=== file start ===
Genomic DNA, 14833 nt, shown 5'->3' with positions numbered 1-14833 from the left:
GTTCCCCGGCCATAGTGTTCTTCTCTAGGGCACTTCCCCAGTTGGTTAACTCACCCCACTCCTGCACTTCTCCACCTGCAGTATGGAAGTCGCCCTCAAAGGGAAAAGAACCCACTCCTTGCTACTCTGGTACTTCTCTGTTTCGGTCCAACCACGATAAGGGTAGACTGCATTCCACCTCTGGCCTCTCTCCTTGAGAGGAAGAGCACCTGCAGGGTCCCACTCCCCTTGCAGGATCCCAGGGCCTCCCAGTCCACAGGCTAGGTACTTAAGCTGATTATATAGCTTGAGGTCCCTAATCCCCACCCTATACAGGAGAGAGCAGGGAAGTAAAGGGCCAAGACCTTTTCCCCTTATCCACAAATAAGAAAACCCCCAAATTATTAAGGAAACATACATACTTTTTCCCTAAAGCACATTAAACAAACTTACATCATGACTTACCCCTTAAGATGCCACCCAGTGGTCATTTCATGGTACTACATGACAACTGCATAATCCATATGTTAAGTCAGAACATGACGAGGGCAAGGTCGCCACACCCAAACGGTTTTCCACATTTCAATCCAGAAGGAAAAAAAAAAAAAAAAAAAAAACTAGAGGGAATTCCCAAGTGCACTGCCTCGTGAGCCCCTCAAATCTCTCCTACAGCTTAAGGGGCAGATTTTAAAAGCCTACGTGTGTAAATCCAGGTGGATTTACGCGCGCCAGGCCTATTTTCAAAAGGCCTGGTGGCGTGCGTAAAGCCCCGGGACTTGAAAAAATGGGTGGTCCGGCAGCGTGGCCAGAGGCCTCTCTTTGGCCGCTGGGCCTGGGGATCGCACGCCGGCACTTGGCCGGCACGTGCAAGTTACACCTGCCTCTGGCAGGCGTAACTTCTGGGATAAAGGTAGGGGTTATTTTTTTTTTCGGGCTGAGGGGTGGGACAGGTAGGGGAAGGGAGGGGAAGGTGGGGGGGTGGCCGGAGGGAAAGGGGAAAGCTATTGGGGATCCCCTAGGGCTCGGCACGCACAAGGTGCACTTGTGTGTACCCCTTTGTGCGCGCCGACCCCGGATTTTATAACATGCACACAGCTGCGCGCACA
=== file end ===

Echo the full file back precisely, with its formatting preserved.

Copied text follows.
Genomic DNA, 14833 nt, shown 5'->3' with positions numbered 1-14833 from the left:
GTTCCCCGGCCATAGTGTTCTTCTCTAGGGCACTTCCCCAGTTGGTTAACTCACCCCACTCCTGCACTTCTCCACCTGCAGTATGGAAGTCGCCCTCAAAGGGAAAAGAACCCACTCCTTGCTACTCTGGTACTTCTCTGTTTCGGTCCAACCACGATAAGGGTAGACTGCATTCCACCTCTGGCCTCTCTCCTTGAGAGGAAGAGCACCTGCAGGGTCCCACTCCCCTTGCAGGATCCCAGGGCCTCCCAGTCCACAGGCTAGGTACTTAAGCTGATTATATAGCTTGAGGTCCCTAATCCCCACCCTATACAGGAGAGAGCAGGGAAGTAAAGGGCCAAGACCTTTTCCCCTTATCCACAAATAAGAAAACCCCCAAATTATTAAGGAAACATACATACTTTTTCCCTAAAGCACATTAAACAAACTTACATCATGACTTACCCCTTAAGATGCCACCCAGTGGTCATTTCATGGTACTACATGACAACTGCATAATCCATATGTTAAGTCAGAACATGACGAGGGCAAGGTCGCCACACCCAAACGGTTTTCCACATTTCAATCCAGAAGGAAAAAAAAAAAAAAAAAAAAAACTAGAGGGAATTCCCAAGTGCACTGCCTCGTGAGCCCCTCAAATCTCTCCTACAGCTTAAGGGGCAGATTTTAAAAGCCTACGTGTGTAAATCCAGGTGGATTTACGCGCGCCAGGCCTATTTTCAAAAGGCCTGGTGGCGTGCGTAAAGCCCCGGGACTTGAAAAAATGGGTGGTCCGGCAGCGTGGCCAGAGGCCTCTCTTTGGCCGCTGGGCCTGGGGATCGCACGCCGGCACTTGGCCGGCACGTGCAAGTTACACCTGCCTCTGGCAGGCGTAACTTCTGGGATAAAGGTAGGGGTTATTTTTTTTTTCGGGCTGAGGGGTGGGACAGGTAGGGGAAGGGAGGGGAAGGTGGGGGGGTGGCCGGAGGGAAAGGGGAAAGCTATTGGGGATCCCCTAGGGCTCGGCACGCACAAGGTGCACTTGTGTGTACCCCTTTGTGCGCGCCGACCCCGGATTTTATAACATGCACACAGCTGCGCGCACA